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Attackpoint - performance and training tools for orienteering athletes

Training Log Archive: Gswede

In the 1 days ending Jun 12, 2018:

activity # timemileskm+mload
  Orienteering1 1:40:04 6.91(14:29) 11.12(9:00) 45517c30.0
  BBA1 30:00 1.86(16:06) 3.0(10:00)6.0
  Total2 2:10:04 8.77(14:50) 14.12(9:13) 45517c36.0

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Tuesday Jun 12, 2018 #

BBA 30:00 [2] 3.0 km (10:00 / km)

11 AM

Orienteering 1:40:04 [3] **** 11.12 km (9:00 / km) +455m 7:28 / km

It looks like this map is too large for DOMA. Hmmm.

Mt. Penn is one of the few maps in southeastern Pennsylvania that's actually usable in the summer. The white forest is in fact quite open with high visibility.

But I had a similar feeling to the open parts of the forest in French Creek: "Yeah, I can see far...but what is there to see?" There aren't many distinct features in the area, nor are the contours particularly intricate. Again, this is more difficult for me than areas with detailed contours.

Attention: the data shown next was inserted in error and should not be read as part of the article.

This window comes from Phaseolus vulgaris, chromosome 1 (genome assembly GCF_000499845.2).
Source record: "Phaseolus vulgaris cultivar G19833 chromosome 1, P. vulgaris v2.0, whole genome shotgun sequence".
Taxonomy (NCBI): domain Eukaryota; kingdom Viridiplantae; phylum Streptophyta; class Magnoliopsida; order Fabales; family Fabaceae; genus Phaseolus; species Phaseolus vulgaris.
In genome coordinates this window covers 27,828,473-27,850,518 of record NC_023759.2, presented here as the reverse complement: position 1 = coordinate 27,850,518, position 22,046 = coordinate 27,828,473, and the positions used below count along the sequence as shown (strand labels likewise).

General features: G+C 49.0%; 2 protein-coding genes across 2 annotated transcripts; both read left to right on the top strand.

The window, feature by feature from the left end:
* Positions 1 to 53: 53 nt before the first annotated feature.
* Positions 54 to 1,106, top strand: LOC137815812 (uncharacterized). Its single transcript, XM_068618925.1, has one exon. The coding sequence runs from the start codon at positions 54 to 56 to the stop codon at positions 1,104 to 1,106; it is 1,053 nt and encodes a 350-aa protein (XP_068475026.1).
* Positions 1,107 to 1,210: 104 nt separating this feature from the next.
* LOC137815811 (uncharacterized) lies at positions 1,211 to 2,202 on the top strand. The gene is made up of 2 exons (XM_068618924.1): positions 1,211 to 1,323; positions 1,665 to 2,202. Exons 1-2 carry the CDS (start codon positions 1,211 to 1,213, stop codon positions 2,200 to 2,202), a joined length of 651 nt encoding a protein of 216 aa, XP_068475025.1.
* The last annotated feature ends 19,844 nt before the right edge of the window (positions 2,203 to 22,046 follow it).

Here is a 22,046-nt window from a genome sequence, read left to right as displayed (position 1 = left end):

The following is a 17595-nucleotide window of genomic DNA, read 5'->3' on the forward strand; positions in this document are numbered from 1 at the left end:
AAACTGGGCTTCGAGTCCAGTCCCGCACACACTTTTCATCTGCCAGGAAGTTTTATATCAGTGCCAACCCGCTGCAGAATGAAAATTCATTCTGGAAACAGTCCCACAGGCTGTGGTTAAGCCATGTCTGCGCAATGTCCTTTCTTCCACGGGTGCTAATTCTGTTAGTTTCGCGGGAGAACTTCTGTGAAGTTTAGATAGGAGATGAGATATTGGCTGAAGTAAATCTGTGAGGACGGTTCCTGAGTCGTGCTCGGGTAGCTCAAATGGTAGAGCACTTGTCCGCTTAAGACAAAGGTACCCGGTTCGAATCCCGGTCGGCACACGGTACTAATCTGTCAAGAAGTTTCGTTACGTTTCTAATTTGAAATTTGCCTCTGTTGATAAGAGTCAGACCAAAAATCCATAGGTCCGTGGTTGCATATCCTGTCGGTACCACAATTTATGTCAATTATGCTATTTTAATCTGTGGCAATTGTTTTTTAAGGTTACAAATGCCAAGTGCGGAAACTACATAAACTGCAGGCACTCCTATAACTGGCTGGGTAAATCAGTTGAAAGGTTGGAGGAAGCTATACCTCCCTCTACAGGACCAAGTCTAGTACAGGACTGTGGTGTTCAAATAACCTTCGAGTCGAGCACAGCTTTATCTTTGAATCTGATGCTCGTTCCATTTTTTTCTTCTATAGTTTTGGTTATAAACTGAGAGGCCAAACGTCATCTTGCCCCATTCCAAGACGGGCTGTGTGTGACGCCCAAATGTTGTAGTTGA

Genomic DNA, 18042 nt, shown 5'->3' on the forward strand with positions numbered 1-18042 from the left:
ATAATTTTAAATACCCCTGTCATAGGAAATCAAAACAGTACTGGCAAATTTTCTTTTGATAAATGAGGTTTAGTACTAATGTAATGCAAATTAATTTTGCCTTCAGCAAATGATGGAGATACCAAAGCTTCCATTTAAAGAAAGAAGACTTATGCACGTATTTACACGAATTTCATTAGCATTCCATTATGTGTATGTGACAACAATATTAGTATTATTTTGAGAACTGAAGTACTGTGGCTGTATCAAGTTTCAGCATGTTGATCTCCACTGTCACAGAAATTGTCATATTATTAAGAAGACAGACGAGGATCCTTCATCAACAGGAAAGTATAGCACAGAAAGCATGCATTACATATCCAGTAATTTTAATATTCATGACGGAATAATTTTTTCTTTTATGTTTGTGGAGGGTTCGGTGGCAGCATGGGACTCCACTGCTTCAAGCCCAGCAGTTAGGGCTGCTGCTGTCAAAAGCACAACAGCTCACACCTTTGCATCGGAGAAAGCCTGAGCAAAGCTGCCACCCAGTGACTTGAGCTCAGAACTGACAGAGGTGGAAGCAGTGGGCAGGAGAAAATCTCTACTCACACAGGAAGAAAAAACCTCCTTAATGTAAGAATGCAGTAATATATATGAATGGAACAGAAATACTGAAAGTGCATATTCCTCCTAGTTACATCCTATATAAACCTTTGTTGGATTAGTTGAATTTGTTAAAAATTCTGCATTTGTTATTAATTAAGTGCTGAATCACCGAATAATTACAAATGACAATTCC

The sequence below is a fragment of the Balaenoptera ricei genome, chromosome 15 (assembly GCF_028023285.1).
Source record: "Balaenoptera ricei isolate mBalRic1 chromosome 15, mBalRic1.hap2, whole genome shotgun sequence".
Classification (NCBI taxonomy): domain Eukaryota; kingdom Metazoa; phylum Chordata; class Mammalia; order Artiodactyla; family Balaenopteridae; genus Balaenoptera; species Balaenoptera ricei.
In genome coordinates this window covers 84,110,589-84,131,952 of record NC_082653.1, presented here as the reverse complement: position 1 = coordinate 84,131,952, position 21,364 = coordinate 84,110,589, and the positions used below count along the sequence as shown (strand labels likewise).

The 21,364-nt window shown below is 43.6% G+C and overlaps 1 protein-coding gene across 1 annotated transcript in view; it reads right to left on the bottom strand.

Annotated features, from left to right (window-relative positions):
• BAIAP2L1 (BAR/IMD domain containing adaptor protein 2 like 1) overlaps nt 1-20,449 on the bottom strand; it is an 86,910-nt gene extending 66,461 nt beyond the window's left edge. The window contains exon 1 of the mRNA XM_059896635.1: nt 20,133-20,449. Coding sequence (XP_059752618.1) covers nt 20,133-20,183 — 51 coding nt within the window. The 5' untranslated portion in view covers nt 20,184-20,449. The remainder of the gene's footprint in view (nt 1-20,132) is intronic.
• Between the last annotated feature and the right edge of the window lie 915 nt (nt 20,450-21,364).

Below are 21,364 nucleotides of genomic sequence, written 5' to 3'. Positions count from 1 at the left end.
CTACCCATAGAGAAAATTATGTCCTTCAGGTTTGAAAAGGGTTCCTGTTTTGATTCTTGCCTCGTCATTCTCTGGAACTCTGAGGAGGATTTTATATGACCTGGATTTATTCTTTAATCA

The original plan was to do a corridor. But I decided to do a maze because corridors on many DVOA maps are simply too difficult. The visibility is generally too low and the features aren't distinct enough. I've walked away from each corridor frustrated in my abilities and not feeling that I've benefited from the training.

A maze can offer similar benefits, while still being possible to complete successfully (or mostly successfully as was the case for me today :)

For the nerds out there, it turns out that Mt. Penn is actually part of the same physiographic province as the Hudson Highlands. The province is the New England Uplands section, and Mt. Penn's subprovince is the Reading Prong. But since the southern boundary of the glaciers went through Northern PA, this terrain never received the glacial facelift, leaving many of its hills devoid of detail.

In fact, one of DVOA's most interesting maps straddles the boundary of the glaciers.

Disclaimer: Definitely not a geologist, just find this stuff fascinating. If anyone has any more info or corrections, let me know!

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